The opportunity for excellence in data reduction is manifold. For example, beyond the mere morbidity statistics, we could envision varying degrees of injury, and even predict survival estimates for those who did not suffer the inconvenience of death at impact with the earth. This could easily provide gainful employment for hundreds of research technicians. Of course there would be necessary and proper expenses. Surely the pilot and co-pilot should be rewarded handsomely for their participation, not to mention the principal investigator (jump master). Perhaps the biggest expense of all would be the media blitz to recruit volunteers. It is to be expected that intense pressure must be exerted to raise awareness on the need for such testing and finally get these brave heroes to volunteer. A strong call to their obligation to fellow air travelers world wide and their role as courageous scientists in a brave new venture should be sufficient. As a note on expenses, it should not be necessary to pay these brave souls anything as their participation in such a noble cause should, itself, be reward enough. After all, they did get a free ride on the airplane with complimentary light refreshments, free use of the parachute, free instruction from the jump master and a memorable descent to Mother Earth. What more could a reasonable participant ask? Financial support should be easily forthcoming from the likes of Boeing, Lockheed and the commercial airlines who stand to benefit greatly from the results.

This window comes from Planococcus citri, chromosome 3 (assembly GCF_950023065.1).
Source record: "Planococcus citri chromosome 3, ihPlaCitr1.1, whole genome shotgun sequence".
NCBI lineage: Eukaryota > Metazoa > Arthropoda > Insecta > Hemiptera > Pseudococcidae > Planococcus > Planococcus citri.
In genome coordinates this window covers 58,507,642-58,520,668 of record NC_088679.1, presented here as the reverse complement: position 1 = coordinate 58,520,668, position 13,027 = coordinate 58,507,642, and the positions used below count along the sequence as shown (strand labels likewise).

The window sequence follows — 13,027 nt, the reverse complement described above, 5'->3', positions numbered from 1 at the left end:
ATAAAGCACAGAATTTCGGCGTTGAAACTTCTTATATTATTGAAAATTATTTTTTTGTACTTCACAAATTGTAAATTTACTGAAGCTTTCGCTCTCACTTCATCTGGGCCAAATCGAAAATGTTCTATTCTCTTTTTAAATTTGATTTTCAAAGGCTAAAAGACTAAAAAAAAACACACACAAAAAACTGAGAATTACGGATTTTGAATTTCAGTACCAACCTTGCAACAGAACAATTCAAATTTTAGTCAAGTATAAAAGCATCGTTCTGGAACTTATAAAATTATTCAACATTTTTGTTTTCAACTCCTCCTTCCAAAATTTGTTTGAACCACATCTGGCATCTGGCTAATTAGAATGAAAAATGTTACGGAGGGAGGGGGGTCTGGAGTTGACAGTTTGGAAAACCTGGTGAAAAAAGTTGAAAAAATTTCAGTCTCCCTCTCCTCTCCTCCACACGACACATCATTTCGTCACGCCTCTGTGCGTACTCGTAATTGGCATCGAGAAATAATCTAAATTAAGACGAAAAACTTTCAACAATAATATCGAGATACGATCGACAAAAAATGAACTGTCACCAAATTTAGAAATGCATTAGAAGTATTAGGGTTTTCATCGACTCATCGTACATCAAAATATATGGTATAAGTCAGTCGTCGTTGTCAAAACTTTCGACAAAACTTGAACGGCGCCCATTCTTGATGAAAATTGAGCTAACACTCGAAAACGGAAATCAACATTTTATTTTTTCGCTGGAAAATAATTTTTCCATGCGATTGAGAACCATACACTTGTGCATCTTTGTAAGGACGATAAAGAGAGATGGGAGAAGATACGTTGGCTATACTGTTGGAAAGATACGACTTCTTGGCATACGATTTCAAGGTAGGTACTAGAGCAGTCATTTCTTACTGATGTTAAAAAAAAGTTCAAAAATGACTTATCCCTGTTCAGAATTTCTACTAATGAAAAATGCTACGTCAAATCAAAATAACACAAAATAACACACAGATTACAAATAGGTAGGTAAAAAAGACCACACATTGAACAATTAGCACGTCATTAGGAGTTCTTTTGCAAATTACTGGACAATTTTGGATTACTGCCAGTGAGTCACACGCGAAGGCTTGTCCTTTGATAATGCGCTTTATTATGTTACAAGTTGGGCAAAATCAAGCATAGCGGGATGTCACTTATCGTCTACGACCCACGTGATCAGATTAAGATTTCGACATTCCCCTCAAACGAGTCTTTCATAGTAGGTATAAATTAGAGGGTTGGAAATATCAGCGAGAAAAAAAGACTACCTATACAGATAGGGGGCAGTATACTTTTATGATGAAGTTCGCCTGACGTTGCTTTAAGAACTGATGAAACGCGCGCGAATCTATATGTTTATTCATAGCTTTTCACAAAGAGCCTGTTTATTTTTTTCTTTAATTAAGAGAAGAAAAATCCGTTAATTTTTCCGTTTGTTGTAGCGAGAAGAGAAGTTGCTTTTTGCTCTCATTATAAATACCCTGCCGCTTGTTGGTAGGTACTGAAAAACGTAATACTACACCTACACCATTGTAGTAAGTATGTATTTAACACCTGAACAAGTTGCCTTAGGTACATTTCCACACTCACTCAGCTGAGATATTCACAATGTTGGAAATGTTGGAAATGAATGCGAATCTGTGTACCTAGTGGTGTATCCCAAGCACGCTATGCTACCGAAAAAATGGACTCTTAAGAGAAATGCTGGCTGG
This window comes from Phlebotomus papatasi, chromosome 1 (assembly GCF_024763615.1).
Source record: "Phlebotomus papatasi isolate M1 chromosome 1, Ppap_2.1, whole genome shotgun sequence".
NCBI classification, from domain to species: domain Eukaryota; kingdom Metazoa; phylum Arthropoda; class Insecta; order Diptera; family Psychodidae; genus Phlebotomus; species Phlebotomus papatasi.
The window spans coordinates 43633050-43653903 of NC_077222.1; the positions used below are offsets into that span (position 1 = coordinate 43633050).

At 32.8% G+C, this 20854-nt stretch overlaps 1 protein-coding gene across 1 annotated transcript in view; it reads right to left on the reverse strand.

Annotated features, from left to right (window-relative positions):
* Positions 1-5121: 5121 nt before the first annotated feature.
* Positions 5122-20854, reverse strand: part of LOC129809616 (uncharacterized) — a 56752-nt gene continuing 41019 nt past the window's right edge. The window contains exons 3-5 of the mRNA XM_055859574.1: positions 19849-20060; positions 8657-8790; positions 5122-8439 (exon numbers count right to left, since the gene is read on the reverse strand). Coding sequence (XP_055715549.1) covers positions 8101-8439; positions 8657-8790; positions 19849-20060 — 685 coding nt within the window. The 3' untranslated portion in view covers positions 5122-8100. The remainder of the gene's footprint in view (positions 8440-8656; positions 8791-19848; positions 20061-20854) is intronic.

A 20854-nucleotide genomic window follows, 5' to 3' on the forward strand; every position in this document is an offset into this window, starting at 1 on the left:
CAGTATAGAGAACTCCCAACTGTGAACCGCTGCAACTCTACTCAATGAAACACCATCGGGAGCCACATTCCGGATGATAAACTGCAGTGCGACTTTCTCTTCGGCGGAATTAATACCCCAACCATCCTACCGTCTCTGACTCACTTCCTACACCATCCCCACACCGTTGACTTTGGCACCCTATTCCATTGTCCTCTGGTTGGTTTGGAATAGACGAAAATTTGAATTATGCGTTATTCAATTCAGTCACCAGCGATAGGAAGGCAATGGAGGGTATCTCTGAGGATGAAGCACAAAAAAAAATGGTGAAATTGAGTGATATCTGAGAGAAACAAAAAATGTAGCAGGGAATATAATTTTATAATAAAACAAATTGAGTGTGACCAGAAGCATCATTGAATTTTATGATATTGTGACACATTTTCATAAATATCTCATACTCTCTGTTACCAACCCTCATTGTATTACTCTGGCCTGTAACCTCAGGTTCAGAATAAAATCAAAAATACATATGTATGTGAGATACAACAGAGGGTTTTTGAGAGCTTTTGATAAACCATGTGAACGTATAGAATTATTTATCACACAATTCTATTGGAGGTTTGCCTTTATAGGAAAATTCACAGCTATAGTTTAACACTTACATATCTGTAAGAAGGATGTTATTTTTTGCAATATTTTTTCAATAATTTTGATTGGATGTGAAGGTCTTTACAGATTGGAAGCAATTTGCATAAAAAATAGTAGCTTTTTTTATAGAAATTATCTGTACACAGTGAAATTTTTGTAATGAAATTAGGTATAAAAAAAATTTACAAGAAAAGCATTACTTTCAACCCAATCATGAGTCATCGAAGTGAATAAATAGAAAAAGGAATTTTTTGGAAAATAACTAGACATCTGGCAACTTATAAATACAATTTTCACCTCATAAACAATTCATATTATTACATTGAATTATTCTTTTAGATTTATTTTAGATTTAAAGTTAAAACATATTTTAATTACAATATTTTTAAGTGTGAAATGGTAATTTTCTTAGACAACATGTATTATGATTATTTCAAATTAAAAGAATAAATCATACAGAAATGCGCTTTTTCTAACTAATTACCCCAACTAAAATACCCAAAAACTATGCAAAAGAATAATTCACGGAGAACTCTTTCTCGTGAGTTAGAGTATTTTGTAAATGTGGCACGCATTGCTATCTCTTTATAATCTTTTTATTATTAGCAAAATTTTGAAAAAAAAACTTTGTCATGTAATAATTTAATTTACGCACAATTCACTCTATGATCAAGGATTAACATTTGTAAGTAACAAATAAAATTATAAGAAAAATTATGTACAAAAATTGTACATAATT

Now of course the above is nonsense - or is it? Even as this is being written, thousands of Americans are being subjected to trials of all sorts, many of which have little or no merit other than the fact that funds needed to be allocated if funding renewal for next years projects is to be maintained. One simply does not return unspent money to Federal Grantors. Over the years, even the terminology has changed. Recent papers have referred to patients not as fellow human beings but as "units" and patient death is now being reported as a "survival event". One of the good things that came out of the holocaust was the Helsinki Accord on the Experimentation With Human Subjects. This noble document has many good clauses, perhaps the best of which was the one requiring the advised consent of the subject. How many times, a thoughtful person might wonder, has this been buried from sight in a pile of forms and mundane paperwork. Money is available in copious quantities but not without the consenting patient. To paraphrase the movie line, "No Buck Rogers, No bucks!".